Posts Tagged ‘Chicken’

Fast, Easy, Pasta


This morning started out chilly, and then the weather turned warm. We went to the park, where John and I chased Luci around for three hours. I’m not exaggerating. She slept the whole afternoon.

I got a little break too, but not before making dinner. In about half an hour I prepared this meal, which was so good, and so easy.

First I chopped some basil, then stirred it in to tomato sauce from a jar. I do feel like I’m cheating a little when I use pre-made sauce, but after a lot of meditation on the subject, I’ve come to accept that I cannot make everything homemade. I used a plain tomato sauce from Trader Joe’s. They have a ton of varieties, and I recommend trying them all until you find your favorite.

While the sauce was cooking, I boiled whole wheat pasta. I like my pasta al dente. As soon as it was past the point of no longer crunchy, I drained it and tossed it with the sauce. Then I sliced the leftover grilled chicken, and placed it on top along with some more fresh basil.

Dinner was delicious. But for me, the best part was being able to make it while Luci was sleeping, and then getting my own little moment to myself.


What’s a good title for a post about chicken salad?


Earlier in the week I posted my grandmother’s chicken soup recipe. One of the secrets to her soup is simmering the chicken in the pot all day. It adds a rich, layered flavor that goes beyond the bullion soup starter. I believe this is the only way to coax the flavors from the chicken, while giving the soup that certain taste that makes everyone ask for the recipe.

Simmering the chicken for a long time has a dual purpose. It also flavors the meat well, so you don’t have to add any spices to the salad. When I make chicken soup, I always get a hefty chicken, just so I have lots of  extra meat to make this salad.

What I love about a good chicken salad is that you can really stretch the meat far. It’s great for someone (me) trying to lose her baby weight, because it’s filled with crunchy vegetables and studded with sweet fruit. Hitting all those different flavor and texture notes is highly satisfying and very filling.

As with all recipes, this is just one variation. It’s a great one to experiment with, since you can add the fruit and vegetables you like best, and even blanch or steam them if you don’t like raw. This salad always tastes better the second day.

Please share your own take on it in the comments.

Soup Meat Chicken Salad
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3 cups cooked, shredded chicken
1 cup chopped apple
1 cup chopped celery
1 cup sliced red grapes
2 heaping tbs. mayonnaise (I like the kind made from olive oil.)
salt and pepper to taste
Mix all ingredients in a bowl and serve.
The Anonymous Eater

Chicken Soup and Soul



We arrived in Baltimore yesterday and my mother has already commandeered all of Luci’s time. Luci calls her Bubbie, which is pretty funny because she looks more like a hamisha Michelle Pfeiffer than she does a bubbie.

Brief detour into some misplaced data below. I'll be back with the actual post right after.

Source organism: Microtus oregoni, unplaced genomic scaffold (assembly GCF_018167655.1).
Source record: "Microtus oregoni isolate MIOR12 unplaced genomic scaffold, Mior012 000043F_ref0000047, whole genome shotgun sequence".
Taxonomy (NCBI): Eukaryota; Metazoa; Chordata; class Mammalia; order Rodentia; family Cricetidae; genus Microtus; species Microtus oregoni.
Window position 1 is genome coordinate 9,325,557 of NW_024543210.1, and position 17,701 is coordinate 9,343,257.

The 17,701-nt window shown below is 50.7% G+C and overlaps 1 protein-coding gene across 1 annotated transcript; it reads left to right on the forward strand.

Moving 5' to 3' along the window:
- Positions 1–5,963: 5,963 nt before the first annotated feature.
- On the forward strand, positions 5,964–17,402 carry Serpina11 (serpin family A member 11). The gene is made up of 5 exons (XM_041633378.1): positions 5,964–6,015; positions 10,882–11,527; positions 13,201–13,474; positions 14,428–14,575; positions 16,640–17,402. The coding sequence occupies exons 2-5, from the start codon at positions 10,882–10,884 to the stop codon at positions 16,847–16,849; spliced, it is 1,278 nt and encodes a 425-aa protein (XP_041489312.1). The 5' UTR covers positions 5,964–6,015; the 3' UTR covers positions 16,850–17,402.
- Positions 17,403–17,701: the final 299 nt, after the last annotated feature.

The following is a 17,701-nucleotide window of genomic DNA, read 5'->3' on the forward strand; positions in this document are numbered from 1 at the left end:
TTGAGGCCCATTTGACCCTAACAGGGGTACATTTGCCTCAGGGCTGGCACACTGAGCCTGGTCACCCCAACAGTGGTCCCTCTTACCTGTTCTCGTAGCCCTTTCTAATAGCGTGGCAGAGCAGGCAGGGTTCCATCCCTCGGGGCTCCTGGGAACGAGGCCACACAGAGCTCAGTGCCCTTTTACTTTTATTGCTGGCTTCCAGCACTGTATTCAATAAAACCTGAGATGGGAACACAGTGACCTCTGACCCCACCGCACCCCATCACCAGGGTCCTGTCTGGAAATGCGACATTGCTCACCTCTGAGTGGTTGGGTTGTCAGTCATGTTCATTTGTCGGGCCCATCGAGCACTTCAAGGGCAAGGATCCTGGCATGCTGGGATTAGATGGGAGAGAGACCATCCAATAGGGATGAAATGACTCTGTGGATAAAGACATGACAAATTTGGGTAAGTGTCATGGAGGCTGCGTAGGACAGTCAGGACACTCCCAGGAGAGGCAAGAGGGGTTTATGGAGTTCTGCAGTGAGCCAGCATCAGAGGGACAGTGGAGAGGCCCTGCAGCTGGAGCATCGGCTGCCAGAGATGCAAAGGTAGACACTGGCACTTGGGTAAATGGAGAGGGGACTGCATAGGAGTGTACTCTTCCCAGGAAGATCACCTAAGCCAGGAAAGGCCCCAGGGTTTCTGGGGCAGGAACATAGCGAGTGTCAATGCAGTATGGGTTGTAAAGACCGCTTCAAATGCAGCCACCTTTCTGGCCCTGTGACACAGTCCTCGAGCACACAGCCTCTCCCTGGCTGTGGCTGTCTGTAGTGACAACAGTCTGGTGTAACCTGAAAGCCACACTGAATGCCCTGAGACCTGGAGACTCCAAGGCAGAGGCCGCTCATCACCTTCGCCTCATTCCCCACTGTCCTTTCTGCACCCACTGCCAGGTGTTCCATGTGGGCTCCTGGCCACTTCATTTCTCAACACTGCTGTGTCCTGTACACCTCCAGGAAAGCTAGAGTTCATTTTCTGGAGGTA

This holiday is a little sad since it’s the first one we’re celebrating after my grandmother, Bubbie’s mother, passed away. She was a presence in our family, even when she was ill. I can’t remember a holiday until recently when she didn’t cook, and I can’t remember a holiday where I didn’t see her across the table. What better way to honor her than make her famous chicken soup?

My grandmother made the best chicken soup. I know everyone says that about their grandmother, but hear me out. She had two tips for making it, which I will share along with her recipe. But first, I must caution that in order to make the soup, you must be In The Mood to make this soup, otherwise it will come out tasting lopsided. I’m not kidding. It’s the same way that feeling amorous makes a kiss infinitely more passionate. Being In The Mood to make this soup is like another ingredient. It’s almost as if the chicken and carrots know when you’re just throwing them into the pot to impress someone with how you make soup, as opposed to being In The Mood, and cooking it tenderly in anticipation of a warm gathering. You have to cook it with that kind of feeling, and the soup will be twice as good. Trust me.

I’m excited to share this recipe. I’ve never believed in keeping recipes secret. You can give ten people the exact same recipe, and it will come out tasting ten different ways. Anyway, I never got the point of keeping something tasty all to yourself.

So, here you go, this is Ruthie’s  Famous Chicken Soup.

Ruthie's Famous Chicken Soup
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1 2–4 lb. Kosher chicken (If you like chicken salad I suggest getting a chicken on the meatier side and making my chicken salad recipe with the leftovers.)
4 tbs. Croydon House instand soup mix
6 Carrots
6 Stalks Celery
1 Large Onion
A spring each of parsley and dill
Put all the ingredients in a large pot of water. Bring it to a boil. Cover and let simmer all day so the flavors get married in the pot. It’s a mitzvah to see them get married.
As mentioned, letting the soup simmer all day is one of my grandmother’s tips for making great soup. The other tip is to remove the chicken, and use a stick blender in the pot until the vegetables are chunky before pulling the meat off the bone and putting it back in. The carrots and celery add a rich color, and the soup becomes slightly thicker.
And here is a tip of my own. Add some barely cooked spaghetti instead of traditional egg noodles. The al dente firmness holds up well when sitting in the bowl.
The Anonymous Eater
There will likely be a lot of chicken leftover even if you like a good amount in your soup. Since I subscribe to the theory cook once, eat at least three times, later this week I will share the best chicken salad recipe ever. And that’s saying a lot.